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Last update: Jan 2012

Methodology


The term ‘child marriage’ is used to refer to both formal marriages and informal unions in which a girl/boy lives with a partner as if married before the age of 18. In 2003, UNICEF and partners agreed to focus on five indicators related to child marriage:
 
  • Percentage of women first in union by age 15 and 18 by age group
  • Percentage of girls 15–19 years of age currently married or in union
  • Spousal age difference
  • Percentage of women currently in a polygynous union by age groups
  • Percentage of ever-married women who were directly involved in the choice of their first husband or partner
  • Standard Modules

    Both the MICS and DHS surveys have standardized modules for child marriage:

    MICS | DHS


    The context and indicators related to child marriage and cohabitation can be approached through the examination of several age groups. One approach is to consider all women in a society. Another would be to observe the situation of girls aged 15–19 to determine the number of girls currently in union and the characteristics associated with that age group. However, the possibility of gauging how many of those girls will be married or in union by their 18th birthday is more complex because many have not yet reached the age of 18. Looking at the 20–24 age group is simpler and allows for the inclusion of all girls who were married or in union by age 18 within the closest time period for which complete data are available.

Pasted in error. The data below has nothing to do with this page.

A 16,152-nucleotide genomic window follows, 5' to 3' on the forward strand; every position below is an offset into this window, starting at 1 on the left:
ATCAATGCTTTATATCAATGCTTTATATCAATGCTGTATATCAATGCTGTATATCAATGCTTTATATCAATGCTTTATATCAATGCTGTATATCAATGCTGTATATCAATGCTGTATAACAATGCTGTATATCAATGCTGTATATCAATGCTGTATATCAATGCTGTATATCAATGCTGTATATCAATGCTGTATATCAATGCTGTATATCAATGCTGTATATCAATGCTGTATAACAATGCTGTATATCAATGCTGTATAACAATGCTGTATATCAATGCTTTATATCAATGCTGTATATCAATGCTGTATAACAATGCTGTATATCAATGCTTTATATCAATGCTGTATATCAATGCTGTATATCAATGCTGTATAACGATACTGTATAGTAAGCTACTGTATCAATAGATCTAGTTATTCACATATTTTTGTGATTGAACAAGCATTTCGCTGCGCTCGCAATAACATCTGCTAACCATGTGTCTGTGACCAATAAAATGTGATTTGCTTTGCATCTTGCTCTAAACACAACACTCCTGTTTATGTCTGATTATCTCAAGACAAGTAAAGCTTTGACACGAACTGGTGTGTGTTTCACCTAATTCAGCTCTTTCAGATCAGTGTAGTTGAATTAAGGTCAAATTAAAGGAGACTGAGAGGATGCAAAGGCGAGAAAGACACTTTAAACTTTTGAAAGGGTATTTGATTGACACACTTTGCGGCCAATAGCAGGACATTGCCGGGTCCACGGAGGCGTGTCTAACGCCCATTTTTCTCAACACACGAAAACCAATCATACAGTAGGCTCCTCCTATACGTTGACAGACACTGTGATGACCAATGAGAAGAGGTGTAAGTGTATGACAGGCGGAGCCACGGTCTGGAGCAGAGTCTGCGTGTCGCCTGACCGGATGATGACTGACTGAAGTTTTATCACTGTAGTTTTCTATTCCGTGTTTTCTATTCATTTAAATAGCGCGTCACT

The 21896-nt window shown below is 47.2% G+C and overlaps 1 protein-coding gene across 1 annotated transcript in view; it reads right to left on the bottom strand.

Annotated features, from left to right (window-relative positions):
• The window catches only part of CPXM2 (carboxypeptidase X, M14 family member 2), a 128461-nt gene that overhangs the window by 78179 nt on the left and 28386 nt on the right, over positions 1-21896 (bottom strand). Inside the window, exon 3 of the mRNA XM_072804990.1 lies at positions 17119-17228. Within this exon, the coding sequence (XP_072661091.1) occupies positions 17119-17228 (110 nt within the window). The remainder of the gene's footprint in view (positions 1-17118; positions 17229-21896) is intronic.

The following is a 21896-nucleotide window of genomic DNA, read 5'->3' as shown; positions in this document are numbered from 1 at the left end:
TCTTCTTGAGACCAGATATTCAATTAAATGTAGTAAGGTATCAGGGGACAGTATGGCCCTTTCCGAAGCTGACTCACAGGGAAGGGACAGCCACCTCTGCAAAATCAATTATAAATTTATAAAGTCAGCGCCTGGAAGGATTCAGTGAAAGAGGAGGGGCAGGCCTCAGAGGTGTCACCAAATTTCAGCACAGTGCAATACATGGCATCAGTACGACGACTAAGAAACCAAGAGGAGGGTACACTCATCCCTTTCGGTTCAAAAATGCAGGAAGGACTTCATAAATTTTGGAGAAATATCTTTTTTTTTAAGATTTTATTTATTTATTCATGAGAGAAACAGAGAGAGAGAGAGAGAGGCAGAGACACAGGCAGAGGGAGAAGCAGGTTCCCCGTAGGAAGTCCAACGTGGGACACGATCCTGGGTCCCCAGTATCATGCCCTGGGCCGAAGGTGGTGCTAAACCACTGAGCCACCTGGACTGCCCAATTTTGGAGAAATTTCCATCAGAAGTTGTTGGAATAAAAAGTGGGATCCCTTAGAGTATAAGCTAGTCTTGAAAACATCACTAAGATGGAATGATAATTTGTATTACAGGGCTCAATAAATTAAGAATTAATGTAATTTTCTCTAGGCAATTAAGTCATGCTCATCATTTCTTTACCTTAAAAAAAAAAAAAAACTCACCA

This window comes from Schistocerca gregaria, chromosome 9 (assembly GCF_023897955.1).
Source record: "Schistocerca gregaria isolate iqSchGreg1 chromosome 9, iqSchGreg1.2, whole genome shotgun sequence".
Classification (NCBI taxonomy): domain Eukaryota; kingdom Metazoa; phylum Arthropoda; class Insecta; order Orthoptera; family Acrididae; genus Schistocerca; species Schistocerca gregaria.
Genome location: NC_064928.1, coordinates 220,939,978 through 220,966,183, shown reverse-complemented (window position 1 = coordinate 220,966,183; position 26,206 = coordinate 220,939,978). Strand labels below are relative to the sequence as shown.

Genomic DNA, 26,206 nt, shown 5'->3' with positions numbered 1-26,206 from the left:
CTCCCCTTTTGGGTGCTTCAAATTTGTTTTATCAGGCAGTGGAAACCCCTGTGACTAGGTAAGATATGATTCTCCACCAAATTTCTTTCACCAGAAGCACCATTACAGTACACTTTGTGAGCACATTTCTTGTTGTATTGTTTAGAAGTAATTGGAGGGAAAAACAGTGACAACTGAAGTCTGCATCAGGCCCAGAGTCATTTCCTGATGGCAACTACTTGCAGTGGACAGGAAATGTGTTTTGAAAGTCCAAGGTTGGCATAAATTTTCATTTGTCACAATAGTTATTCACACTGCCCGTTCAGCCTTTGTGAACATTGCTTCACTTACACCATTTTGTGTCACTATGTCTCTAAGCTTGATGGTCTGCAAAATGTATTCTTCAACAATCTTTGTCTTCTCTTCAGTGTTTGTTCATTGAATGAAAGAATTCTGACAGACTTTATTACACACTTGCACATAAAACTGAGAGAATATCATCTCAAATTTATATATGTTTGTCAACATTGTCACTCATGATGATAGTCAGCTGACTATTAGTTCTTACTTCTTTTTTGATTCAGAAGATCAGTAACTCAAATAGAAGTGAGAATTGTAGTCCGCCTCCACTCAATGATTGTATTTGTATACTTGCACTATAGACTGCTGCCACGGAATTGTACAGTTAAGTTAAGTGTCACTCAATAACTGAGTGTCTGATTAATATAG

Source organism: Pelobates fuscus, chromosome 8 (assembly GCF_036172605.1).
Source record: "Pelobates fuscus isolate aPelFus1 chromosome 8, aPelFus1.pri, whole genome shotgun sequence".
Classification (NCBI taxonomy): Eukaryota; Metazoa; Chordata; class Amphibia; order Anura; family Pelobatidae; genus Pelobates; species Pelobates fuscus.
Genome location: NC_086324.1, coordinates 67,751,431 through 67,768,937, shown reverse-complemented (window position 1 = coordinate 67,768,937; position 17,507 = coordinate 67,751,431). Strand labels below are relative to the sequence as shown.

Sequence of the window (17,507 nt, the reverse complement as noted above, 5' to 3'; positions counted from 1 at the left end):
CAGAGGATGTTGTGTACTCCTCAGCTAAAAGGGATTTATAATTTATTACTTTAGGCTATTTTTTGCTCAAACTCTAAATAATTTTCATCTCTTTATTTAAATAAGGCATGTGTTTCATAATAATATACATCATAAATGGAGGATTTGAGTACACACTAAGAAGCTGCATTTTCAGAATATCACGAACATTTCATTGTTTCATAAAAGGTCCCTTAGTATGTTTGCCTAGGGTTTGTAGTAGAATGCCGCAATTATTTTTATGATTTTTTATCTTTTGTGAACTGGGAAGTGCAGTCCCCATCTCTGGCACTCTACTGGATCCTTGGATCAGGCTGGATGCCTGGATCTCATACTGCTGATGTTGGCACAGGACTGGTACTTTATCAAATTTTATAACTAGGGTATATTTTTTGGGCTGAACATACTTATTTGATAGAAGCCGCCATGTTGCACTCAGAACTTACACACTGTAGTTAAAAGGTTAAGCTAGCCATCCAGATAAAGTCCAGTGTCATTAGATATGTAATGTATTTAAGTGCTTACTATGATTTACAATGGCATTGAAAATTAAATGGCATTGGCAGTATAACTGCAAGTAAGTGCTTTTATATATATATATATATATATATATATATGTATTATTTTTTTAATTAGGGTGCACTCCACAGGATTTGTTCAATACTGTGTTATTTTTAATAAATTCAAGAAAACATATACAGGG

The analyses presented in these pages are based on household survey data mainly from the Demographic and Health Surveys (DHS) and the Multiple Indicator Cluster Surveys (MICS).